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Rosebery, Archibald Philip Primrose, 5th earl of

Rosebery, Archibald Philip Primrose, 5th earl of (1847–1929). Prime minister. From an early age Rosebery seemed destined for a glittering public career. He enjoyed outstanding oratorical powers, considerable wealth, much enhanced by his marriage to Hannah Rothschild in 1878, and inherited his peerage in 1868. But faults of temperament severely hampered him. He was sent down from Oxford without a degree because he insisted on running his horse in the Derby. This lifelong passion for the turf—his horses won the Derby three times—complicated his relations with strait-laced Liberal nonconformity. Without the steadying influence of his wife, who died in 1890, Rosebery seemed to lose what little taste he had for the mundane business of party management and legislation. He said, with some truth, that he had been drawn into politics by force of circumstances and always hated it. Thus, despite his advantages, Rosebery largely failed as prime minister, and his career yielded no substantial achievements.

It was a sign of Rosebery's diffidence that he refused office from Gladstone in 1872 and 1880, served from 1881 to 1883 when he resigned, and then declined the Scottish Office in the same year. Yet his political reputation steadily rose. The departure of many Whigs over the Home Rule issue in 1886 made Rosebery a vital figure in the House of Lords, and he thus became a young foreign secretary in that year.

For a time he enjoyed wide acclaim. On the one hand he had the confidence of the queen, who chose him as Gladstone's successor in 1894. On the other hand he seemed to many radical Liberals to be better attuned to social problems than Gladstone. One sign of this was his election as first chairman of the London County Council in 1889.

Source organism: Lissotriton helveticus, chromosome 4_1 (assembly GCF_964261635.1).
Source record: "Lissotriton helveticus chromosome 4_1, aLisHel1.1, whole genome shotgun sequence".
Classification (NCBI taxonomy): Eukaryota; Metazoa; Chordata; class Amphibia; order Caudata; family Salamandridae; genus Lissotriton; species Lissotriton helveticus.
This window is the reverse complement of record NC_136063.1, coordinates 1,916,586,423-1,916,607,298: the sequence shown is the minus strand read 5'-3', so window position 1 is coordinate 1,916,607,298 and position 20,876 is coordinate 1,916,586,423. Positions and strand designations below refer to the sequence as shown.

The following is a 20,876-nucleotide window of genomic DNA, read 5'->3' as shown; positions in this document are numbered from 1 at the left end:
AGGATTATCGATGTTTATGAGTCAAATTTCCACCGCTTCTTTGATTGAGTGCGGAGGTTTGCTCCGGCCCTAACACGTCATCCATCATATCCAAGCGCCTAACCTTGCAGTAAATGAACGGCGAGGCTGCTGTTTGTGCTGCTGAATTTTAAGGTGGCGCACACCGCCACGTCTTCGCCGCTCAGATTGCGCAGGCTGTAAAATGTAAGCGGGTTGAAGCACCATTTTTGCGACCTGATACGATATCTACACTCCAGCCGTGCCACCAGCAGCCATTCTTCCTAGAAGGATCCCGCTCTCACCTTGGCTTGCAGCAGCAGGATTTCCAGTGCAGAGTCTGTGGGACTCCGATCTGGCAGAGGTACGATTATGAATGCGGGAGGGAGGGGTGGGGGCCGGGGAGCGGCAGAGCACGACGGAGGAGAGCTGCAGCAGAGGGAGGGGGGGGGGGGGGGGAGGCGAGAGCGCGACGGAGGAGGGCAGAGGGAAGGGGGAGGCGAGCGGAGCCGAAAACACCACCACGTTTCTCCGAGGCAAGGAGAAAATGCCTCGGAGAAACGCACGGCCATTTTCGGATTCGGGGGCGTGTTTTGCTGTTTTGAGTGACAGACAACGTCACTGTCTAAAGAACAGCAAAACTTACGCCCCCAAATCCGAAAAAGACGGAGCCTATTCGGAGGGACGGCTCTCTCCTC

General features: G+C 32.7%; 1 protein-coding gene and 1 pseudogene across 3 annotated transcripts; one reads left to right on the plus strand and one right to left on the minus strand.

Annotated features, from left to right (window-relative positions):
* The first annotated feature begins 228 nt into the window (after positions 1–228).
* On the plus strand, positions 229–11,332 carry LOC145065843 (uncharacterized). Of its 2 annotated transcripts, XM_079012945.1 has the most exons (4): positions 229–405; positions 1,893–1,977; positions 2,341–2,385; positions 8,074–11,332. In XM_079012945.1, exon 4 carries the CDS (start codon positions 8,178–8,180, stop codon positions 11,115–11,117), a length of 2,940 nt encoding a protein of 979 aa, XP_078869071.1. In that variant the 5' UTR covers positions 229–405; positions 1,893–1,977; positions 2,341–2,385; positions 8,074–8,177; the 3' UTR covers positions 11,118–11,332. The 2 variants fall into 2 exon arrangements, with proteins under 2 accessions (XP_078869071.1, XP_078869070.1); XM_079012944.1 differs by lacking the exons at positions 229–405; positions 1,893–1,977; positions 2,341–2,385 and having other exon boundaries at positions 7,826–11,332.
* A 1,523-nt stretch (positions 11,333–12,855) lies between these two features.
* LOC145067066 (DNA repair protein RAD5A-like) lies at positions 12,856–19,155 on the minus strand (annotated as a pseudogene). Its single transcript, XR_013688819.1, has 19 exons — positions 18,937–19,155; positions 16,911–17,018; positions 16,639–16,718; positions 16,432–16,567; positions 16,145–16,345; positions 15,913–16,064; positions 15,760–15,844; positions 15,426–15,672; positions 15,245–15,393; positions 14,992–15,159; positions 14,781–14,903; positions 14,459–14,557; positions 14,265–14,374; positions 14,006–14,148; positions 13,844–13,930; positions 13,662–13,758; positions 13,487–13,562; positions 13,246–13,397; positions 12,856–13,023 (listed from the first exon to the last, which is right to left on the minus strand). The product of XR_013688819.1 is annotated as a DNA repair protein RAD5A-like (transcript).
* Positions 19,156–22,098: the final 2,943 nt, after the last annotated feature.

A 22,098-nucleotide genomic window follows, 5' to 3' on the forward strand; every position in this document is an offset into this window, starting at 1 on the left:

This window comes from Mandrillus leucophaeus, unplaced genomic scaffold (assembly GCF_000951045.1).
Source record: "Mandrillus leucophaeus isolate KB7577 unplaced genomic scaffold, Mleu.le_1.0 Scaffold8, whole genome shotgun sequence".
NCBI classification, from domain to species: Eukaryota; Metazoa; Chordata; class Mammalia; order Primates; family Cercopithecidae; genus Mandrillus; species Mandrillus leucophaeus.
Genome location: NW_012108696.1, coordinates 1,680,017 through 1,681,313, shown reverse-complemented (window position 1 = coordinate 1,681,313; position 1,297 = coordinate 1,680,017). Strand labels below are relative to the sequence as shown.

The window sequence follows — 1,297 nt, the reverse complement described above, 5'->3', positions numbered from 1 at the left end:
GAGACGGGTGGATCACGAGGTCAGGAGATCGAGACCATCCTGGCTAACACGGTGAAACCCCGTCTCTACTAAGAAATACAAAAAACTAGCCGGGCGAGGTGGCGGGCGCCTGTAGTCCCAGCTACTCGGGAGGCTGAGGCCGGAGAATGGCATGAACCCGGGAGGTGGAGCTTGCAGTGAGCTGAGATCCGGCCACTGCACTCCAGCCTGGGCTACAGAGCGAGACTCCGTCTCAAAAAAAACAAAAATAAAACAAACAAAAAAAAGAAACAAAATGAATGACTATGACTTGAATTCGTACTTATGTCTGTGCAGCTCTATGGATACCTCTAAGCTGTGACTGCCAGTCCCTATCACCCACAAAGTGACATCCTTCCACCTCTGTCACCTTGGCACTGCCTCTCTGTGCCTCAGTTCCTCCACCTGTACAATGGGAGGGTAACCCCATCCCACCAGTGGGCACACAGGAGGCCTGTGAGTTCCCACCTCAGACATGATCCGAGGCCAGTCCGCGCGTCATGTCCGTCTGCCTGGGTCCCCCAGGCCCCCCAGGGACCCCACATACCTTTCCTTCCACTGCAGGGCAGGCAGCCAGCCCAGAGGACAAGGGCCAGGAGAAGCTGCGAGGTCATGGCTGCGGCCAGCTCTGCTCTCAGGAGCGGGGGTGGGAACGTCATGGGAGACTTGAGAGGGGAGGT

But his chief interest was foreign and imperial affairs. He developed a Liberal vision of the British empire as a ‘Commonwealth of Nations’, and as chairman of the Imperial Federation League he advocated a more cohesive structure involving regular colonial conferences and formal colonial representation on the Privy Council. As foreign secretary (1892–4) he resisted party pressure to withdraw from Uganda and imposed a protectorate on that territory.

On his succession to the premiership in 1894, Rosebery's career collapsed. He fell out with colleagues over the death duties in Harcourt's budget and his wish to drop Irish Home Rule. On the defeat of his government in the Commons in 1895 he promptly resigned, forcing the Liberals into a disastrous election. A year later he quit as leader. Subsequently he attacked the Liberal position over the South African War and promoted a separate organization of Liberal Imperialists. In a famous speech at Chesterfield in 1901 he called for a ‘clean slate’, by which he meant dropping traditional Gladstonian causes like Home Rule. However, Rosebery was easily outmanœuvred by Campbell-Bannerman, and the rest of his career was spent as a crossbencher increasingly out of sympathy with the radical reformism of Edwardian Liberalism.

Martin Pugh


James, R. R. , Rosebery (1963).

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